Wait--I Thought "Permissionless Innovation" Was a Thing?
There has been a lot of rhetoric around the phrase "permissionless innovation" in the last couple of years. I'm not myself comfortable with the phrase, because I think a hallmark of civilization is respect for the property of others, and thus the West has developed an entire permission-based legal culture around property rights.
But others ARE enamored of the idea of permissionless innovation, especially the Internet and tech community.
That's why I am struck in reading through FCC Chairman Wheeler's new 100 page net neutrality NPRM document. Apparently, one of the many things net neutrality means is permissionless innovation for edge companies but NOT for network providers.
Because network providers are going to need permission for a whole lot of things they do. Any new thing they want to try with regard to their business model is going to be subject to some absurd and undefined "commercially reasonable" standard.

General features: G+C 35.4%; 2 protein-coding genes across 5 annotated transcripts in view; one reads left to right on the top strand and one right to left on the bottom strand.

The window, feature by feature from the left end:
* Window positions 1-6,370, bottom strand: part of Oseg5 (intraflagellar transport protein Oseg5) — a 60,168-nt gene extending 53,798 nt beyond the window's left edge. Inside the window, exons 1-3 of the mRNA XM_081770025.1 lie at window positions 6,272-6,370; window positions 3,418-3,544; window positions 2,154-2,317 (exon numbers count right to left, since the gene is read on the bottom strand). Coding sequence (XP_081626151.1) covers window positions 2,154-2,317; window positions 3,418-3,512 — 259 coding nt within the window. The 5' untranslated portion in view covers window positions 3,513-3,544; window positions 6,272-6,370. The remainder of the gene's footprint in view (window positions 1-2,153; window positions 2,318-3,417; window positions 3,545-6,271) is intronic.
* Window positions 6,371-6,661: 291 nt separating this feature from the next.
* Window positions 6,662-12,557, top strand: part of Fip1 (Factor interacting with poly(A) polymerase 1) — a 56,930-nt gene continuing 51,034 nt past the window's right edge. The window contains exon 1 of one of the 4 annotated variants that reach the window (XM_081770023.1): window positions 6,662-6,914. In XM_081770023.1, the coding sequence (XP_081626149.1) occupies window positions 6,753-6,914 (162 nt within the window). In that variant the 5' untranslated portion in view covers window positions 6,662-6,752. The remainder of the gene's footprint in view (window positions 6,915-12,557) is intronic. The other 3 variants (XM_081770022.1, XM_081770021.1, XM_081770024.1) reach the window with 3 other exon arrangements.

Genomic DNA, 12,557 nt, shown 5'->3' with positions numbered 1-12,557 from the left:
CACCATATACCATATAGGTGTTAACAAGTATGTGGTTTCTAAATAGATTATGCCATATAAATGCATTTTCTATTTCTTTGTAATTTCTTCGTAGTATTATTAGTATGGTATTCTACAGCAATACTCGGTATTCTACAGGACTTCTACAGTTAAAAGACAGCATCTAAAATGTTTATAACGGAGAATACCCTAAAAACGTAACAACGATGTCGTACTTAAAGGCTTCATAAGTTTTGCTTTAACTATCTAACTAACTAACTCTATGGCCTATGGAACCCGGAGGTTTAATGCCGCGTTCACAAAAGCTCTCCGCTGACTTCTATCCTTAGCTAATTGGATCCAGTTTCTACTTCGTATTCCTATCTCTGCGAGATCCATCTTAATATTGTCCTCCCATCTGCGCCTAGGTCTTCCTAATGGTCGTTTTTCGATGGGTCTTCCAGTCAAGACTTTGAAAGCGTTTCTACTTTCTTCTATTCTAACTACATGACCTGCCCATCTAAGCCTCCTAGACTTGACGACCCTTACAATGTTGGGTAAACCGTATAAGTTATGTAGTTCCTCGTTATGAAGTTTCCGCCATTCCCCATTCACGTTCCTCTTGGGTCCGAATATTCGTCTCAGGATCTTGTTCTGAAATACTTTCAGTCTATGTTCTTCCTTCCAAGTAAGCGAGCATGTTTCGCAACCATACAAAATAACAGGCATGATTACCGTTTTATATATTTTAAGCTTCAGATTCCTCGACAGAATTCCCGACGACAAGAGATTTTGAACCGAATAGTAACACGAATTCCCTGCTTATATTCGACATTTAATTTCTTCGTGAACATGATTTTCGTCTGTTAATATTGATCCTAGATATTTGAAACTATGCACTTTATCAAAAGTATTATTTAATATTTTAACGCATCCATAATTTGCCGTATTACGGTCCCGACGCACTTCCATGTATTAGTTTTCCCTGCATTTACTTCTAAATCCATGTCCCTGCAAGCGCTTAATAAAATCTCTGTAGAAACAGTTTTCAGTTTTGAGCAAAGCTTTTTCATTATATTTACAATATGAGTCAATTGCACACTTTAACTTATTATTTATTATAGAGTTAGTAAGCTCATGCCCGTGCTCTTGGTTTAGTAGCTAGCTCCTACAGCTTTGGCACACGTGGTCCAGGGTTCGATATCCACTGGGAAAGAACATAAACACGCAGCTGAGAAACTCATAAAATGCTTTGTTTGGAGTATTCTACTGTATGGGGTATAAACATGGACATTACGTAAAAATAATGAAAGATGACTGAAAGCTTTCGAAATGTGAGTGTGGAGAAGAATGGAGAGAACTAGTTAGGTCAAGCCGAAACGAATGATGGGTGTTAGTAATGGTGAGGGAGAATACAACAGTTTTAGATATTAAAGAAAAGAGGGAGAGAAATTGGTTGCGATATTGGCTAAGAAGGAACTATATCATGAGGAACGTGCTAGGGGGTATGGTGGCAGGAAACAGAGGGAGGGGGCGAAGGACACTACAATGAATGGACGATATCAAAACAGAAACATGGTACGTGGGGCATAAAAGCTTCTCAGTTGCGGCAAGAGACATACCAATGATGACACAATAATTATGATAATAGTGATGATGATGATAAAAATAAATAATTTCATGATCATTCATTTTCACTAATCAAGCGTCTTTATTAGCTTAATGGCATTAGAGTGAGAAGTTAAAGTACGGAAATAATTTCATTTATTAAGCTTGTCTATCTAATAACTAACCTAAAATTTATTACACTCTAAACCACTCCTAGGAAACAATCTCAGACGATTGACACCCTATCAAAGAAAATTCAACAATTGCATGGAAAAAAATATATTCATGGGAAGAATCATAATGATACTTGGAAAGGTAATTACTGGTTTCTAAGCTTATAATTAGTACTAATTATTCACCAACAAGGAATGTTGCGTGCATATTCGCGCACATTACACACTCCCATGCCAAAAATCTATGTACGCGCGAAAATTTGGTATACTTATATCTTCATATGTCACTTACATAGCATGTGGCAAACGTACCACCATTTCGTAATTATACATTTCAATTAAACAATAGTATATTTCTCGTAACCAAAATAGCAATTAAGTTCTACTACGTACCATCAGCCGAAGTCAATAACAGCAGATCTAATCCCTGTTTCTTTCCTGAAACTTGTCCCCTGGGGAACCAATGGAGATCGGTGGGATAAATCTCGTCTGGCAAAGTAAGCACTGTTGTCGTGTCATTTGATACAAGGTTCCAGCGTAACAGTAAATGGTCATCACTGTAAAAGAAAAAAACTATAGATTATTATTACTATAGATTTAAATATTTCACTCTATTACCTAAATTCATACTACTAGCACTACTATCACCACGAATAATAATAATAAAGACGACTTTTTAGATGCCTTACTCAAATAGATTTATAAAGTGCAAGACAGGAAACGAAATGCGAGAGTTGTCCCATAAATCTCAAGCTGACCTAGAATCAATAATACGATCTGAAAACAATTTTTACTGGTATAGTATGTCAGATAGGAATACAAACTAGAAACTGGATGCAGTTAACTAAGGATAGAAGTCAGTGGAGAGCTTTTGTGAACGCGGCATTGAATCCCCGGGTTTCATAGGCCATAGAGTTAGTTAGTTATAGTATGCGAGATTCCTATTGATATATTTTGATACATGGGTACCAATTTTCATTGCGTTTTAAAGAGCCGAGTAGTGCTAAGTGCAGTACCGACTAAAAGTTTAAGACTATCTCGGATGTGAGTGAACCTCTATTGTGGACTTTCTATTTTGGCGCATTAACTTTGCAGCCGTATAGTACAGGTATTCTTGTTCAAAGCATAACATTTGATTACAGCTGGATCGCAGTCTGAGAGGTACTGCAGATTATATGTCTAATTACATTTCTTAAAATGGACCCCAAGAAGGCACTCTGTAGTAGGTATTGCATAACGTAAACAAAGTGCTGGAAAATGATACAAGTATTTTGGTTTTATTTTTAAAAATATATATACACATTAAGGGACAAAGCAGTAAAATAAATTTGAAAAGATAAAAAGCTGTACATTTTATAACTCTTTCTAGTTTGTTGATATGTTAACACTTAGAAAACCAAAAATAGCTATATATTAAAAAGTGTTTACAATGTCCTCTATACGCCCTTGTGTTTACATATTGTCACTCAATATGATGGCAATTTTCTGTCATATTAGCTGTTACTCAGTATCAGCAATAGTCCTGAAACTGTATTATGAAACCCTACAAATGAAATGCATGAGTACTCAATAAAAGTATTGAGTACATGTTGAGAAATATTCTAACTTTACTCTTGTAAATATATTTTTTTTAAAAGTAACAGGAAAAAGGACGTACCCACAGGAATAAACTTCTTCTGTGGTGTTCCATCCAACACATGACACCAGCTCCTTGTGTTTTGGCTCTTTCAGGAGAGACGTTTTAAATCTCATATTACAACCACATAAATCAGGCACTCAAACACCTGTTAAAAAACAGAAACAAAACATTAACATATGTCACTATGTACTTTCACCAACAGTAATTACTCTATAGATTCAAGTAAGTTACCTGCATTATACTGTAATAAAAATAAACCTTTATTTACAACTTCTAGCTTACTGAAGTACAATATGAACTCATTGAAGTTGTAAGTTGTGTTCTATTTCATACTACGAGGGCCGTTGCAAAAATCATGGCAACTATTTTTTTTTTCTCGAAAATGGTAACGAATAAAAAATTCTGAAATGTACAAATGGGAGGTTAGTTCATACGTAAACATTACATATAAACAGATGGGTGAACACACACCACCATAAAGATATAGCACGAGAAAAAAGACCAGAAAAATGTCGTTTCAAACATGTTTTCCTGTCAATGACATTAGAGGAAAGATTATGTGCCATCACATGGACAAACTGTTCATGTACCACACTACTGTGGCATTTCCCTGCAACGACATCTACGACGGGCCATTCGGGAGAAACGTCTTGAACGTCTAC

How do we determine whether a practice is "commercially reasonable?" Apparently permission will be required of the FCC.
So I will take great joy in the next few months in pointing out they hypocrisy of net neutrality proponents who think permissionless innovation is a virtue—just apparently not for broadband companies.
'Cause it's not as if we want rapid innovation in broadband networks. No, of course not. That would be silly.
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